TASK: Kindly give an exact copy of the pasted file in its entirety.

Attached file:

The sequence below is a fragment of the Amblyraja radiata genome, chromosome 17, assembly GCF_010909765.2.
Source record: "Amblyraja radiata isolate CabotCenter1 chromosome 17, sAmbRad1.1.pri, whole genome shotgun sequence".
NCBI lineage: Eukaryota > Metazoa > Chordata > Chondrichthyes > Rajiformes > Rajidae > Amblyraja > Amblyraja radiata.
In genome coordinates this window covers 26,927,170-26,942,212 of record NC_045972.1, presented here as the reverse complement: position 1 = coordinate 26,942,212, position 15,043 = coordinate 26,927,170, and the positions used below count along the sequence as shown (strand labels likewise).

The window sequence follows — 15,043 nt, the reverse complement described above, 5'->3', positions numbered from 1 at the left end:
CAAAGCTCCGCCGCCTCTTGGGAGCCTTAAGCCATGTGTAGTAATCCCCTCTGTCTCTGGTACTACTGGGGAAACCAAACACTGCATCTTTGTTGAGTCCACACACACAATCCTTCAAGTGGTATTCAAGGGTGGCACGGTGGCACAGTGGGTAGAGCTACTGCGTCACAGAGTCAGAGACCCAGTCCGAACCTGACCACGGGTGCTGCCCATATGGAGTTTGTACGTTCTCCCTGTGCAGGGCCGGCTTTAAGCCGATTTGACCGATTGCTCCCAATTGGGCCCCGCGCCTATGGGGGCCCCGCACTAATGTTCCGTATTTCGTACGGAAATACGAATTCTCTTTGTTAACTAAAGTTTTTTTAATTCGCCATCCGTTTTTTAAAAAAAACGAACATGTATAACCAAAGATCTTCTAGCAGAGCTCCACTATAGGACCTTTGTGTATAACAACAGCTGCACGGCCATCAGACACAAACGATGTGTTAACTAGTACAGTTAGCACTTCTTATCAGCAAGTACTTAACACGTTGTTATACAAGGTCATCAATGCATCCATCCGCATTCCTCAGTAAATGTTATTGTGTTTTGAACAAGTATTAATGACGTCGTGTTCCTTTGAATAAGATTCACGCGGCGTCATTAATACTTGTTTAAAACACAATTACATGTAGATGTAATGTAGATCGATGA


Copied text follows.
The sequence below is a fragment of the Amblyraja radiata genome, chromosome 17, assembly GCF_010909765.2.
Source record: "Amblyraja radiata isolate CabotCenter1 chromosome 17, sAmbRad1.1.pri, whole genome shotgun sequence".
NCBI lineage: Eukaryota > Metazoa > Chordata > Chondrichthyes > Rajiformes > Rajidae > Amblyraja > Amblyraja radiata.
In genome coordinates this window covers 26,927,170-26,942,212 of record NC_045972.1, presented here as the reverse complement: position 1 = coordinate 26,942,212, position 15,043 = coordinate 26,927,170, and the positions used below count along the sequence as shown (strand labels likewise).

The window sequence follows — 15,043 nt, the reverse complement described above, 5'->3', positions numbered from 1 at the left end:
CAAAGCTCCGCCGCCTCTTGGGAGCCTTAAGCCATGTGTAGTAATCCCCTCTGTCTCTGGTACTACTGGGGAAACCAAACACTGCATCTTTGTTGAGTCCACACACACAATCCTTCAAGTGGTATTCAAGGGTGGCACGGTGGCACAGTGGGTAGAGCTACTGCGTCACAGAGTCAGAGACCCAGTCCGAACCTGACCACGGGTGCTGCCCATATGGAGTTTGTACGTTCTCCCTGTGCAGGGCCGGCTTTAAGCCGATTTGACCGATTGCTCCCAATTGGGCCCCGCGCCTATGGGGGCCCCGCACTAATGTTCCGTATTTCGTACGGAAATACGAATTCTCTTTGTTAACTAAAGTTTTTTTAATTCGCCATCCGTTTTTTAAAAAAAACGAACATGTATAACCAAAGATCTTCTAGCAGAGCTCCACTATAGGACCTTTGTGTATAACAACAGCTGCACGGCCATCAGACACAAACGATGTGTTAACTAGTACAGTTAGCACTTCTTATCAGCAAGTACTTAACACGTTGTTATACAAGGTCATCAATGCATCCATCCGCATTCCTCAGTAAATGTTATTGTGTTTTGAACAAGTATTAATGACGTCGTGTTCCTTTGAATAAGATTCACGCGGCGTCATTAATACTTGTTTAAAACACAATTACATGTAGATGTAATGTAGATCGATGA